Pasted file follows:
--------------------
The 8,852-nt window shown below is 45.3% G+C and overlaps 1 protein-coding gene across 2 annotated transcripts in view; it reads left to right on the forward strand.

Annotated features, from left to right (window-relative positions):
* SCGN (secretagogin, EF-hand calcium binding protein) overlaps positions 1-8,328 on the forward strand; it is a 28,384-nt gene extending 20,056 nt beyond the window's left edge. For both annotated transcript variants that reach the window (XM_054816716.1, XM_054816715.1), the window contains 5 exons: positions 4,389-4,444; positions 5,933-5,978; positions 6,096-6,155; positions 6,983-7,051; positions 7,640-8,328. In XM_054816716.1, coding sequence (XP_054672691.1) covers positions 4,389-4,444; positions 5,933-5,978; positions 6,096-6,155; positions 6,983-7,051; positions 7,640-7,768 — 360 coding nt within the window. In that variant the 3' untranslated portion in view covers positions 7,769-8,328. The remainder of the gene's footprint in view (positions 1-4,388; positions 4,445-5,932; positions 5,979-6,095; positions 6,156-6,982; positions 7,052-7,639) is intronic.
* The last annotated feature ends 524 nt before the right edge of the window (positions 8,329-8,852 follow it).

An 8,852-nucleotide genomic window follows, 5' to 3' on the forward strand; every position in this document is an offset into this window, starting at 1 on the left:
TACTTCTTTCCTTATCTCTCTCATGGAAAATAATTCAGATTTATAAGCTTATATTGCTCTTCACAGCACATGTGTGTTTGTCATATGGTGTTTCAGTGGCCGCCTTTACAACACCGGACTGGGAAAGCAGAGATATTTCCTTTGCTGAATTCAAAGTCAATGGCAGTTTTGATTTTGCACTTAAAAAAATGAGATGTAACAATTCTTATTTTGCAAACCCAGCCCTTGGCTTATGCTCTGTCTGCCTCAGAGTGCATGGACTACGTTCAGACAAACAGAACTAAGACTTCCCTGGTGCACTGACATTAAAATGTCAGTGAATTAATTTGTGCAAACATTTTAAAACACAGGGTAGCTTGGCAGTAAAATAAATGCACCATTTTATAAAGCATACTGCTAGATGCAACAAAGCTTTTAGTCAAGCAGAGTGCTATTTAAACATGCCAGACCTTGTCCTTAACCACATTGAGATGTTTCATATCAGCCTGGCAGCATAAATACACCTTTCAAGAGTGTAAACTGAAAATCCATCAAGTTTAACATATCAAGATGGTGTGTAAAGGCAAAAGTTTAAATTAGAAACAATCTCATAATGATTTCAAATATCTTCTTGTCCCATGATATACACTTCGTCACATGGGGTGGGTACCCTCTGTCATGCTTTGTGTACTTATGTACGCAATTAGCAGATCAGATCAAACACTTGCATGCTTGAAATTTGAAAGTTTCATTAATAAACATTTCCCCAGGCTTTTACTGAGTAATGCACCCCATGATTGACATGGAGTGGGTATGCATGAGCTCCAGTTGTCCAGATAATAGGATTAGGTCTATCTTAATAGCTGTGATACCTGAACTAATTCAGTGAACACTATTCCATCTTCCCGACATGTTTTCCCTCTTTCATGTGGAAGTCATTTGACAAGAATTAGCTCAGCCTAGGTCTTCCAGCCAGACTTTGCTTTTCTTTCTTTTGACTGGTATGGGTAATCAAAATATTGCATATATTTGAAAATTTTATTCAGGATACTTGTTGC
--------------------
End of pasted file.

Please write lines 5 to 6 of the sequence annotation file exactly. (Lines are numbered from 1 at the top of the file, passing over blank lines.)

An 8,852-nucleotide genomic window follows, 5' to 3' on the forward strand; every position in this document is an offset into this window, starting at 1 on the left:
TACTTCTTTCCTTATCTCTCTCATGGAAAATAATTCAGATTTATAAGCTTATATTGCTCTTCACAGCACATGTGTGTTTGTCATATGGTGTTTCAGTGGCCGCCTTTACAACACCGGACTGGGAAAGCAGAGATATTTCCTTTGCTGAATTCAAAGTCAATGGCAGTTTTGATTTTGCACTTAAAAAAATGAGATGTAACAATTCTTATTTTGCAAACCCAGCCCTTGGCTTATGCTCTGTCTGCCTCAGAGTGCATGGACTACGTTCAGACAAACAGAACTAAGACTTCCCTGGTGCACTGACATTAAAATGTCAGTGAATTAATTTGTGCAAACATTTTAAAACACAGGGTAGCTTGGCAGTAAAATAAATGCACCATTTTATAAAGCATACTGCTAGATGCAACAAAGCTTTTAGTCAAGCAGAGTGCTATTTAAACATGCCAGACCTTGTCCTTAACCACATTGAGATGTTTCATATCAGCCTGGCAGCATAAATACACCTTTCAAGAGTGTAAACTGAAAATCCATCAAGTTTAACATATCAAGATGGTGTGTAAAGGCAAAAGTTTAAATTAGAAACAATCTCATAATGATTTCAAATATCTTCTTGTCCCATGATATACACTTCGTCACATGGGGTGGGTACCCTCTGTCATGCTTTGTGTACTTATGTACGCAATTAGCAGATCAGATCAAACACTTGCATGCTTGAAATTTGAAAGTTTCATTAATAAACATTTCCCCAGGCTTTTACTGAGTAATGCACCCCATGATTGACATGGAGTGGGTATGCATGAGCTCCAGTTGTCCAGATAATAGGATTAGGTCTATCTTAATAGCTGTGATACCTGAACTAATTCAGTGAACACTATTCCATCTTCCCGACATGTTTTCCCTCTTTCATGTGGAAGTCATTTGACAAGAATTAGCTCAGCCTAGGTCTTCCAGCCAGACTTTGCTTTTCTTTCTTTTGACTGGTATGGGTAATCAAAATATTGCATATATTTGAAAATTTTATTCAGGATACTTGTTGC